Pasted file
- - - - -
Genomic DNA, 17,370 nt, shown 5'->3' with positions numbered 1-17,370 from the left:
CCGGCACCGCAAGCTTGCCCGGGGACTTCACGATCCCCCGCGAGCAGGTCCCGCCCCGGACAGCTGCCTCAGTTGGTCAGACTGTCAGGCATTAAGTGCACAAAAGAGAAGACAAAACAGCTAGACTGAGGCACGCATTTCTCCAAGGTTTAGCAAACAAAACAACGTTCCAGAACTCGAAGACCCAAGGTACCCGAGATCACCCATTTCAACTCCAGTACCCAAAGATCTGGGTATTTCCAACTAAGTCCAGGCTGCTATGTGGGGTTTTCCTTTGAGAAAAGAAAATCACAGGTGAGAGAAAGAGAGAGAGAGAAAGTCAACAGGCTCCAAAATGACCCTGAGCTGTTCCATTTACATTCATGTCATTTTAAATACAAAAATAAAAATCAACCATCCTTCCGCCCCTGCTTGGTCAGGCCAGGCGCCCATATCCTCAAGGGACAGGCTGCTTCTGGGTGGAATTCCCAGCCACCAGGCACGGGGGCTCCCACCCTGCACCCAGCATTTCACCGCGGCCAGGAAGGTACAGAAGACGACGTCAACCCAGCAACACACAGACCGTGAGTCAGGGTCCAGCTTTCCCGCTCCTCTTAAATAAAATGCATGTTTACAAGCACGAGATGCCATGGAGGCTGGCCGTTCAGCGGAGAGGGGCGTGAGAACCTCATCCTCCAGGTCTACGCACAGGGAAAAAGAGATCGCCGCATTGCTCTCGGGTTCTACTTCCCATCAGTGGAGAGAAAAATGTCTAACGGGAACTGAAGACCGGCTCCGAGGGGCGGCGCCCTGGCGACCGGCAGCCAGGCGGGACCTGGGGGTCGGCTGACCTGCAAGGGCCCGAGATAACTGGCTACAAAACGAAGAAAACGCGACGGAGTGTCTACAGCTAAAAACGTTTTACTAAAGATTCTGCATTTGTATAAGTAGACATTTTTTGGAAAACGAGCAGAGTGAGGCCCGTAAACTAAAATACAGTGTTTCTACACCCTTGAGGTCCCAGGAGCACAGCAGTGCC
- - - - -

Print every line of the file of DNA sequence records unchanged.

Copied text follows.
Genomic DNA, 17,370 nt, shown 5'->3' with positions numbered 1-17,370 from the left:
CCGGCACCGCAAGCTTGCCCGGGGACTTCACGATCCCCCGCGAGCAGGTCCCGCCCCGGACAGCTGCCTCAGTTGGTCAGACTGTCAGGCATTAAGTGCACAAAAGAGAAGACAAAACAGCTAGACTGAGGCACGCATTTCTCCAAGGTTTAGCAAACAAAACAACGTTCCAGAACTCGAAGACCCAAGGTACCCGAGATCACCCATTTCAACTCCAGTACCCAAAGATCTGGGTATTTCCAACTAAGTCCAGGCTGCTATGTGGGGTTTTCCTTTGAGAAAAGAAAATCACAGGTGAGAGAAAGAGAGAGAGAGAAAGTCAACAGGCTCCAAAATGACCCTGAGCTGTTCCATTTACATTCATGTCATTTTAAATACAAAAATAAAAATCAACCATCCTTCCGCCCCTGCTTGGTCAGGCCAGGCGCCCATATCCTCAAGGGACAGGCTGCTTCTGGGTGGAATTCCCAGCCACCAGGCACGGGGGCTCCCACCCTGCACCCAGCATTTCACCGCGGCCAGGAAGGTACAGAAGACGACGTCAACCCAGCAACACACAGACCGTGAGTCAGGGTCCAGCTTTCCCGCTCCTCTTAAATAAAATGCATGTTTACAAGCACGAGATGCCATGGAGGCTGGCCGTTCAGCGGAGAGGGGCGTGAGAACCTCATCCTCCAGGTCTACGCACAGGGAAAAAGAGATCGCCGCATTGCTCTCGGGTTCTACTTCCCATCAGTGGAGAGAAAAATGTCTAACGGGAACTGAAGACCGGCTCCGAGGGGCGGCGCCCTGGCGACCGGCAGCCAGGCGGGACCTGGGGGTCGGCTGACCTGCAAGGGCCCGAGATAACTGGCTACAAAACGAAGAAAACGCGACGGAGTGTCTACAGCTAAAAACGTTTTACTAAAGATTCTGCATTTGTATAAGTAGACATTTTTTGGAAAACGAGCAGAGTGAGGCCCGTAAACTAAAATACAGTGTTTCTACACCCTTGAGGTCCCAGGAGCACAGCAGTGCC